CAS develops new coffee partnership

As of Feb. 27, Books & Bytes Café in Milne Library has been selling freshly brewed, Certified Organic coffee imported from Nicaragua. Available to students for the same price as the Finger Lakes brew, this coffee represents the relationship between Geneseo and Nicaraguan towns like El Sauce and Ocotal. The project originated with the Geneseo Global Service Learning program in El Sauce, where students developed a personal relationship with the economically disadvantaged community. Collaborating with Rochester’s coffee guru Joe Palozzi, owner of Java’s Café, Books & Bytes was able to purchase 30 pounds of imported Nicaraguan coffee directly traded with Ocotal farmers.

Palozzi uses direct trade when purchasing his coffee abroad, as opposed to other fair trade opportunities, eliminating the “middle man” factor and ultimately getting the farmers who harvest the beans the most money. He has personally traveled to Nicaragua on four separate occasions, working with these farmers to develop the program now implemented at his cafe and in Geneseo.

Campus Auxiliary Services is also instrumental in incorporating these changes in the Geneseo’s own cafes. Director of Culinary Operations and Executive Chef Jonna Anne worked closely with students involved in the service learning program and others in order to successfully implement and promote this project.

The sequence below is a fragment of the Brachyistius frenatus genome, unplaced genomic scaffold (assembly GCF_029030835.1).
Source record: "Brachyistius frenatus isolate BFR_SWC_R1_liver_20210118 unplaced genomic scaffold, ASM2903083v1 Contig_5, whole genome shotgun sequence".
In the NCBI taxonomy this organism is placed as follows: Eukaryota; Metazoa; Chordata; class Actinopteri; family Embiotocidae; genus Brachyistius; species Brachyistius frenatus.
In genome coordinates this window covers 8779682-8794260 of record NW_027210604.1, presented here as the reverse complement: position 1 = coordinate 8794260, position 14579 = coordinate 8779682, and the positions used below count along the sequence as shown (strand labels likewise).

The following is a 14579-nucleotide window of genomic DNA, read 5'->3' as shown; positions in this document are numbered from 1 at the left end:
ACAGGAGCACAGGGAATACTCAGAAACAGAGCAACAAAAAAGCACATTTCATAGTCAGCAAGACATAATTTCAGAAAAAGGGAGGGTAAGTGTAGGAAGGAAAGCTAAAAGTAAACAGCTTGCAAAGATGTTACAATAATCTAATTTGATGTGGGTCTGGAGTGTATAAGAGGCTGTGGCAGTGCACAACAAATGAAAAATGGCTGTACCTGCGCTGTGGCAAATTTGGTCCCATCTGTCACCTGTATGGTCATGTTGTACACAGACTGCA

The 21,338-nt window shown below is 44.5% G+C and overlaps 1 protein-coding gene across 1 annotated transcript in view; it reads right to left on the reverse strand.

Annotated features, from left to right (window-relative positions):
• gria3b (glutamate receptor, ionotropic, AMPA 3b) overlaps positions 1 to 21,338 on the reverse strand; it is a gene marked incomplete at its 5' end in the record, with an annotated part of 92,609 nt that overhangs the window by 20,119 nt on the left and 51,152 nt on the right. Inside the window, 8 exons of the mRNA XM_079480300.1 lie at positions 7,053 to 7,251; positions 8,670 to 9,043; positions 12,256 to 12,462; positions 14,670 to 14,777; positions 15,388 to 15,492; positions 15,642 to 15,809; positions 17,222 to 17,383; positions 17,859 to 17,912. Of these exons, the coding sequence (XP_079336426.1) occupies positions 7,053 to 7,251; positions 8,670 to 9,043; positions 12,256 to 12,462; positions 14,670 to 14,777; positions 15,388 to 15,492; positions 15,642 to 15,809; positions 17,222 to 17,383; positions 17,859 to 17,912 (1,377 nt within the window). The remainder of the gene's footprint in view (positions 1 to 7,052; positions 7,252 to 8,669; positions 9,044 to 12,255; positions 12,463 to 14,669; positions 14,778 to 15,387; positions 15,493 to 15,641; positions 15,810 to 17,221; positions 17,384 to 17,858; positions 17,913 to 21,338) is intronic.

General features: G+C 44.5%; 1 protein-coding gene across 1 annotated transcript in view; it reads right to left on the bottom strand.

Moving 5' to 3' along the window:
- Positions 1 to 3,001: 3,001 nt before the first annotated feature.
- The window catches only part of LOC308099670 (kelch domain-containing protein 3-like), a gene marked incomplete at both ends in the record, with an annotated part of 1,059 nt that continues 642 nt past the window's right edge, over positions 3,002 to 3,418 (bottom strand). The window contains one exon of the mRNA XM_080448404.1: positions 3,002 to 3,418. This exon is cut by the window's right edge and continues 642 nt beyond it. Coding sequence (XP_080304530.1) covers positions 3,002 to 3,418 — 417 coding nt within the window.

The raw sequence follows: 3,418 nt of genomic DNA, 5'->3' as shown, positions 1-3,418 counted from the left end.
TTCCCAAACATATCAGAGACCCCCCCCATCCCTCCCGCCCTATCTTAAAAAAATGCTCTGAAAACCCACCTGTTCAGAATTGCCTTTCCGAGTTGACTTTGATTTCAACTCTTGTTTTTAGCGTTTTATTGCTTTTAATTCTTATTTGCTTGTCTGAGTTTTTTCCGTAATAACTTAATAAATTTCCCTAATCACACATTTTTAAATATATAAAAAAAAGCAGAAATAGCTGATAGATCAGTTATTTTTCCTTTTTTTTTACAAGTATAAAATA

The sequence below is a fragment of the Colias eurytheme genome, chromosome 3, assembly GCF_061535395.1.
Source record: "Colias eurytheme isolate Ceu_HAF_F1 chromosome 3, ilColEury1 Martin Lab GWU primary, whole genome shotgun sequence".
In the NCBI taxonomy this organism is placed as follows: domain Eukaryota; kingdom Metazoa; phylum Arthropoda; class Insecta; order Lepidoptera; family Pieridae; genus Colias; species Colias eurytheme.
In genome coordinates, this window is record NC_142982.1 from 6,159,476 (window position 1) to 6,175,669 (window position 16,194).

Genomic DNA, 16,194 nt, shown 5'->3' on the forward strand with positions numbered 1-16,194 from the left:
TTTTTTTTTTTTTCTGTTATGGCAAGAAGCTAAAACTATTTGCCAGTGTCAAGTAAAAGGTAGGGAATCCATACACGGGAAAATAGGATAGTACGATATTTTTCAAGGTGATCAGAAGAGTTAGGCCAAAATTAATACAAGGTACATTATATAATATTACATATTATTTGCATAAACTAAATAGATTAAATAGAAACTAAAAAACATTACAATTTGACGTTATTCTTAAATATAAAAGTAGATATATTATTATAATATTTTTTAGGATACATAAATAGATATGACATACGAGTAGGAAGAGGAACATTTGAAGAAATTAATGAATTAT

“This coffee is important because it is direct trade, it is shade-grown and it is organic, which makes it special,” Marketing Coordinator for CAS Rebecca Stewart said. “It is important because it helps support the farmers in Ocotal.”

The coffee is currently exclusively sold at Books & Bytes, but CAS wishes to expand their work with fair trade. This includes striving toward becoming a fair trade-certified university.

“We are very excited to be able to initiate this in support of the service learning program and in support of the farmers,” Stewart said.

CAS mainly focuses on local vendors for food and beverages, but incorporating fair trade when purchasing items not grown locally, like coffee and tea, has also become a focus. CAS has managed to keep cooperative relationships with both these vendors and those abroad.

“One of the things that we’re very excited about is our relationship with Finger Lakes Coffee Roasters, which does a great job in keeping our other relationships in mind. It’s their machinery we use for the imports,” Stewart said.

Finger Lakes Coffee Roasters is Geneseo’s retailer for freshly brewed coffee, providing all other flavor options. Having their support for the Nicaraguan coffee has been essential in the program’s installation.

The CAS community is eager to hear more student responses about their imported goods and welcomes feedback.